'Raging Bull' | 1980

Robert De Niro's performance as struggling prizefighter Jake LaMotta in Martin Scorsese's octuple-Oscar nominee could have been in color, but would it have had the same gritty appeal if it was? "I still remember those cheers; they still ring in my ears..." (United Artists / April 8, 2005)

For decades it’s been as au courant as parachute pants or a flute solo in a rock song.

But thanks to some well-regarded movies this past spring and a buzzed-about fall film, black-and-white is, slowly but surely, coming back as a go-to form for art-house filmmakers. “Frances Ha,” “Much Ado About Nothing,” “Biancanieves” and soon “Nebraska" are among the new entries in the genre, as this Sunday Calendar story explores.

Ever since technology made color efficient and affordable in the 1960s, the black-and-white movie been out of vogue. But a small group of filmmakers, often over the objections of their financiers and more rational friends, are trying to bring it back. As “Nebraska" director Alexander Payne says, “Black-and-white is king.”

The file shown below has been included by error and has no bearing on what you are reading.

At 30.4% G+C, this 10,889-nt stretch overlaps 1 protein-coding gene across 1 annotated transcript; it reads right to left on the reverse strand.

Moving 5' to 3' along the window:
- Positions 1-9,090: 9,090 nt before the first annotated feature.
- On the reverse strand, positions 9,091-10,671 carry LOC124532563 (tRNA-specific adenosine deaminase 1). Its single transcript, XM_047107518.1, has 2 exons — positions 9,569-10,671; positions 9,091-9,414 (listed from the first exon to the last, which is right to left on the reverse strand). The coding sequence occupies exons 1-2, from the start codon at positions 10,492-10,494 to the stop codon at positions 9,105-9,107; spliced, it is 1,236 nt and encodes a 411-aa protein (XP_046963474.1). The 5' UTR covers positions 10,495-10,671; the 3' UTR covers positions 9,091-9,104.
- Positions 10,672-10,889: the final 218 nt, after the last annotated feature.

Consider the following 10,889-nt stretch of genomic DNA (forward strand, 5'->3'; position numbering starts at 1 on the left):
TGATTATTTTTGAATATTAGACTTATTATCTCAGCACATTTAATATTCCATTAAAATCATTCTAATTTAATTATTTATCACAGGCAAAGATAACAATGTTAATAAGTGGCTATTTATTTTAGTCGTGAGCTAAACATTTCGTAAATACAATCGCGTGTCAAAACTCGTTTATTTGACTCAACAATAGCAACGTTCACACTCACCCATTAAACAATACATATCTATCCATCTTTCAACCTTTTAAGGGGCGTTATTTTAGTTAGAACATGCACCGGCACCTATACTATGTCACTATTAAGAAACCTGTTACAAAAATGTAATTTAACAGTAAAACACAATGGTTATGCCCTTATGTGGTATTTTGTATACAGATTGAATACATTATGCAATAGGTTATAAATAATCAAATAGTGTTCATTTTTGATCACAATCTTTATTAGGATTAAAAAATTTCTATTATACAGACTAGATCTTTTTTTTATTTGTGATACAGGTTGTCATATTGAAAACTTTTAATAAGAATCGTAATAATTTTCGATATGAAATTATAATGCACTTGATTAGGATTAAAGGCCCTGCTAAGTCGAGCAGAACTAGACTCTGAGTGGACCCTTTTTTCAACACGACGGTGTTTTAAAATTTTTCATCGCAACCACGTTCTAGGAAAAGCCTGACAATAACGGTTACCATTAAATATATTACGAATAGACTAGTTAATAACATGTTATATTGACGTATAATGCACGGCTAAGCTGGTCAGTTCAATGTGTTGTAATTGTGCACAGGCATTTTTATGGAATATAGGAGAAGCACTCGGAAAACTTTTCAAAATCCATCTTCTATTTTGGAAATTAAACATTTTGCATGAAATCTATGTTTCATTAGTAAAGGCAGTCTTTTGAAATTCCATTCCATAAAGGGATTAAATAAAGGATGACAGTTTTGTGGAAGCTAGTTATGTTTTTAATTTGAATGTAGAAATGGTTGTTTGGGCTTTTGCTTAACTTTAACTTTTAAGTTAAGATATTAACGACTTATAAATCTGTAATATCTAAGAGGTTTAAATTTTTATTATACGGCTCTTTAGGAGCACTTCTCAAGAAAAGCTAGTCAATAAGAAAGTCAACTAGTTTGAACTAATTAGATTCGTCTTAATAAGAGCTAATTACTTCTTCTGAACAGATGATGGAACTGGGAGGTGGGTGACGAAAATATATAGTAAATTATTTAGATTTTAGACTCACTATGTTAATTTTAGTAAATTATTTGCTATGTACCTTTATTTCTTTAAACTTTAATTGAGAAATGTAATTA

PHOTOS: Behind-the-scenes Classic Hollywood

So which film ranks as the best black-and-white movie of the modern era?

Is it the intellectual romance of “Manhattan”? The thwarted ambition of “Raging Bull”? The media atmospherics of “Good Night, and Good Luck"? The gritty WWII drama of “Schindler’s List" or the Lynchian Lynchness of “The Elephant Man”?

Or maybe “Frances Ha” itself, with its story of a young woman trying to find herself, gradually seeing shades of gray through the black and white?

Have a gander at our poll and vote for yourself.

ALSO:

Black and white lights up screen

Black and white movies of the modern era

Much Ado About Nothing: A DIY project at Joss Whedon’s house

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